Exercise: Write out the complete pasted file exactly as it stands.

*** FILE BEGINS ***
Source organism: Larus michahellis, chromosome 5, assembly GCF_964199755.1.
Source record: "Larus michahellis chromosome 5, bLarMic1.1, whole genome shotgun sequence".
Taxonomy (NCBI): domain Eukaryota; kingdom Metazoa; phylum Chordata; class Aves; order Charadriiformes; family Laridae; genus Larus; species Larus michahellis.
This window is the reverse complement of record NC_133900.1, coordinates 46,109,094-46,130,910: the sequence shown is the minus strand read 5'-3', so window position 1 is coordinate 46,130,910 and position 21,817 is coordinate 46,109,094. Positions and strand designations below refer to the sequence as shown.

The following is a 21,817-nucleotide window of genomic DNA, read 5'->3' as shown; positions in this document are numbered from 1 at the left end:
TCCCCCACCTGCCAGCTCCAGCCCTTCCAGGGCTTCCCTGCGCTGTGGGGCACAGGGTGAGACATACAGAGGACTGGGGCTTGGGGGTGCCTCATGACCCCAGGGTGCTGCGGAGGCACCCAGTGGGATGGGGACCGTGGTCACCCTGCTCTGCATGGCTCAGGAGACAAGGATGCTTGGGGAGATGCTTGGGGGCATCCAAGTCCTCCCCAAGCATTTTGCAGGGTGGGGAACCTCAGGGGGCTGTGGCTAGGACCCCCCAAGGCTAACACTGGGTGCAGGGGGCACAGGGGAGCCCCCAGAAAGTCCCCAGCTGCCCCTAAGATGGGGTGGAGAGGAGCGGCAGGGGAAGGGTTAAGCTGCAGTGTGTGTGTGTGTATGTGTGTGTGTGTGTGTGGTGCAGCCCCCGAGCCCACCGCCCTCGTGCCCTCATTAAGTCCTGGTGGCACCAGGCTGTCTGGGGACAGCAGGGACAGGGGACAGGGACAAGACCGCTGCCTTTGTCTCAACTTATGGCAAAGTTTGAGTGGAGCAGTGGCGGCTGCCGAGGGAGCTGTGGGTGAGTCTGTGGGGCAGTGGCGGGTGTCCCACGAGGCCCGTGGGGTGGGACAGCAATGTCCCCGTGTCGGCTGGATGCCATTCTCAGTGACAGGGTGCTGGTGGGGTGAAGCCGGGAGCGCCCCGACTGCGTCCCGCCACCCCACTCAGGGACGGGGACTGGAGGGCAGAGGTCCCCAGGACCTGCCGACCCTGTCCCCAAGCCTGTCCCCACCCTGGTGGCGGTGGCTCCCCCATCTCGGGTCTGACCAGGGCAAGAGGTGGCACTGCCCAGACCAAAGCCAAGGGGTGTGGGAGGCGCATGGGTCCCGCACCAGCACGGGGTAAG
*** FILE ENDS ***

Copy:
Source organism: Larus michahellis, chromosome 5, assembly GCF_964199755.1.
Source record: "Larus michahellis chromosome 5, bLarMic1.1, whole genome shotgun sequence".
Taxonomy (NCBI): domain Eukaryota; kingdom Metazoa; phylum Chordata; class Aves; order Charadriiformes; family Laridae; genus Larus; species Larus michahellis.
This window is the reverse complement of record NC_133900.1, coordinates 46,109,094-46,130,910: the sequence shown is the minus strand read 5'-3', so window position 1 is coordinate 46,130,910 and position 21,817 is coordinate 46,109,094. Positions and strand designations below refer to the sequence as shown.

The following is a 21,817-nucleotide window of genomic DNA, read 5'->3' as shown; positions in this document are numbered from 1 at the left end:
TCCCCCACCTGCCAGCTCCAGCCCTTCCAGGGCTTCCCTGCGCTGTGGGGCACAGGGTGAGACATACAGAGGACTGGGGCTTGGGGGTGCCTCATGACCCCAGGGTGCTGCGGAGGCACCCAGTGGGATGGGGACCGTGGTCACCCTGCTCTGCATGGCTCAGGAGACAAGGATGCTTGGGGAGATGCTTGGGGGCATCCAAGTCCTCCCCAAGCATTTTGCAGGGTGGGGAACCTCAGGGGGCTGTGGCTAGGACCCCCCAAGGCTAACACTGGGTGCAGGGGGCACAGGGGAGCCCCCAGAAAGTCCCCAGCTGCCCCTAAGATGGGGTGGAGAGGAGCGGCAGGGGAAGGGTTAAGCTGCAGTGTGTGTGTGTGTATGTGTGTGTGTGTGTGTGGTGCAGCCCCCGAGCCCACCGCCCTCGTGCCCTCATTAAGTCCTGGTGGCACCAGGCTGTCTGGGGACAGCAGGGACAGGGGACAGGGACAAGACCGCTGCCTTTGTCTCAACTTATGGCAAAGTTTGAGTGGAGCAGTGGCGGCTGCCGAGGGAGCTGTGGGTGAGTCTGTGGGGCAGTGGCGGGTGTCCCACGAGGCCCGTGGGGTGGGACAGCAATGTCCCCGTGTCGGCTGGATGCCATTCTCAGTGACAGGGTGCTGGTGGGGTGAAGCCGGGAGCGCCCCGACTGCGTCCCGCCACCCCACTCAGGGACGGGGACTGGAGGGCAGAGGTCCCCAGGACCTGCCGACCCTGTCCCCAAGCCTGTCCCCACCCTGGTGGCGGTGGCTCCCCCATCTCGGGTCTGACCAGGGCAAGAGGTGGCACTGCCCAGACCAAAGCCAAGGGGTGTGGGAGGCGCATGGGTCCCGCACCAGCACGGGGTAAG